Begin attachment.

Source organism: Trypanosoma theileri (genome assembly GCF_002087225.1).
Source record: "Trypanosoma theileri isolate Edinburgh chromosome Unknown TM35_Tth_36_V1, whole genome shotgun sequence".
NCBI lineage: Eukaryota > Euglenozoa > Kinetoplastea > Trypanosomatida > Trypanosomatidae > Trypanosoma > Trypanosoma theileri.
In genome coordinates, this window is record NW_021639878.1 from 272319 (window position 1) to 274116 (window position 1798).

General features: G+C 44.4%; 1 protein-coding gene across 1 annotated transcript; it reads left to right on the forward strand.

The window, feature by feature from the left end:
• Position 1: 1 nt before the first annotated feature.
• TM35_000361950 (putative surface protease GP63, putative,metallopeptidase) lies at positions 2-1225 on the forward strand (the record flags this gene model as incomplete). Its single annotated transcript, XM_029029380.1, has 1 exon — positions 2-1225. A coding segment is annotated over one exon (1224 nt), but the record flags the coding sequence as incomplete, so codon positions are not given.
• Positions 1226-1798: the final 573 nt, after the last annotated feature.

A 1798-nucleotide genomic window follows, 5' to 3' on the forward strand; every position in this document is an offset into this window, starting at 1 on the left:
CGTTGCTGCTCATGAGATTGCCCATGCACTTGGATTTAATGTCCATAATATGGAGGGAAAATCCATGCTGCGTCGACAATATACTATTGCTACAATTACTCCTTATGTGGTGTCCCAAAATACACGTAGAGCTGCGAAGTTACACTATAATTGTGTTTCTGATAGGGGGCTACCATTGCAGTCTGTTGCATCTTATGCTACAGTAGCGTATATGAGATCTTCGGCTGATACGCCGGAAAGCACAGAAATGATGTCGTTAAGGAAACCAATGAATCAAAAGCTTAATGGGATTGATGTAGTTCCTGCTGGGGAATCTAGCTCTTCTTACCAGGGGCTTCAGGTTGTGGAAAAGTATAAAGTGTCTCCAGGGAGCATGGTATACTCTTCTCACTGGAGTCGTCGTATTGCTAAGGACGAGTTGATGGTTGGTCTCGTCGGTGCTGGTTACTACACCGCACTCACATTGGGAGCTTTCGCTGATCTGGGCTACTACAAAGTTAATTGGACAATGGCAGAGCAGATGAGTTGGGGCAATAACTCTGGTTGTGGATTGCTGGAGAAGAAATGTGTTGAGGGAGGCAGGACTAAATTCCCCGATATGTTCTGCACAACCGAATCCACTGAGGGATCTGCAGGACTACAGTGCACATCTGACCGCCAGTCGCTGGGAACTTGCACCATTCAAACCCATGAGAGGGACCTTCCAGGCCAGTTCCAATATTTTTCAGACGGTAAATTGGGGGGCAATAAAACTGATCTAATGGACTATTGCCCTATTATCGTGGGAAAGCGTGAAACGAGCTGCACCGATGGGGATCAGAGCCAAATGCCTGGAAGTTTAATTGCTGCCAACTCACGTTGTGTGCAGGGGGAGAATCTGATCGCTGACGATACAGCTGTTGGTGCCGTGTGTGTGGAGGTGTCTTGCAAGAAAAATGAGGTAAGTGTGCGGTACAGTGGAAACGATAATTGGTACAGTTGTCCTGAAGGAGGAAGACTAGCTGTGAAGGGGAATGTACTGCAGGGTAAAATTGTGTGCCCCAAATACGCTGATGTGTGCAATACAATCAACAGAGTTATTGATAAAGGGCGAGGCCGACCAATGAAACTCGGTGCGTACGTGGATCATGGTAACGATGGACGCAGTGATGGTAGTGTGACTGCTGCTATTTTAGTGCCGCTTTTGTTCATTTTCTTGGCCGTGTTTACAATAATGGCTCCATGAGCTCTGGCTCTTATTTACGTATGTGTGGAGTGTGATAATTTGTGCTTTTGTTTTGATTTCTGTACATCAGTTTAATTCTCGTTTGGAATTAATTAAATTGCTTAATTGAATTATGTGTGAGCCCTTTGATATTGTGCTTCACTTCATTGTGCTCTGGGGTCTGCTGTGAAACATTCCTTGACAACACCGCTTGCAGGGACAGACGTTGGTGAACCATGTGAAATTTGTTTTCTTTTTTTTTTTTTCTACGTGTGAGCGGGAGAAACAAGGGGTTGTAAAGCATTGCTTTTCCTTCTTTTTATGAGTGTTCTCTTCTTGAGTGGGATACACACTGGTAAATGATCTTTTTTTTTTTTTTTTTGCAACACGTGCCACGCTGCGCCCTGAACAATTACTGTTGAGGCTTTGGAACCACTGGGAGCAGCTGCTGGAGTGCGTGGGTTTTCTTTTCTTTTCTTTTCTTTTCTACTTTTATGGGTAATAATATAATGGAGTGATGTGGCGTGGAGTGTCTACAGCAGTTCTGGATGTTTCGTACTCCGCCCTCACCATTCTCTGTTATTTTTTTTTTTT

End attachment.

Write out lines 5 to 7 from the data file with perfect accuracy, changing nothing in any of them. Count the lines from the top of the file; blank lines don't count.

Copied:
General features: G+C 44.4%; 1 protein-coding gene across 1 annotated transcript; it reads left to right on the forward strand.

The window, feature by feature from the left end:
• Position 1: 1 nt before the first annotated feature.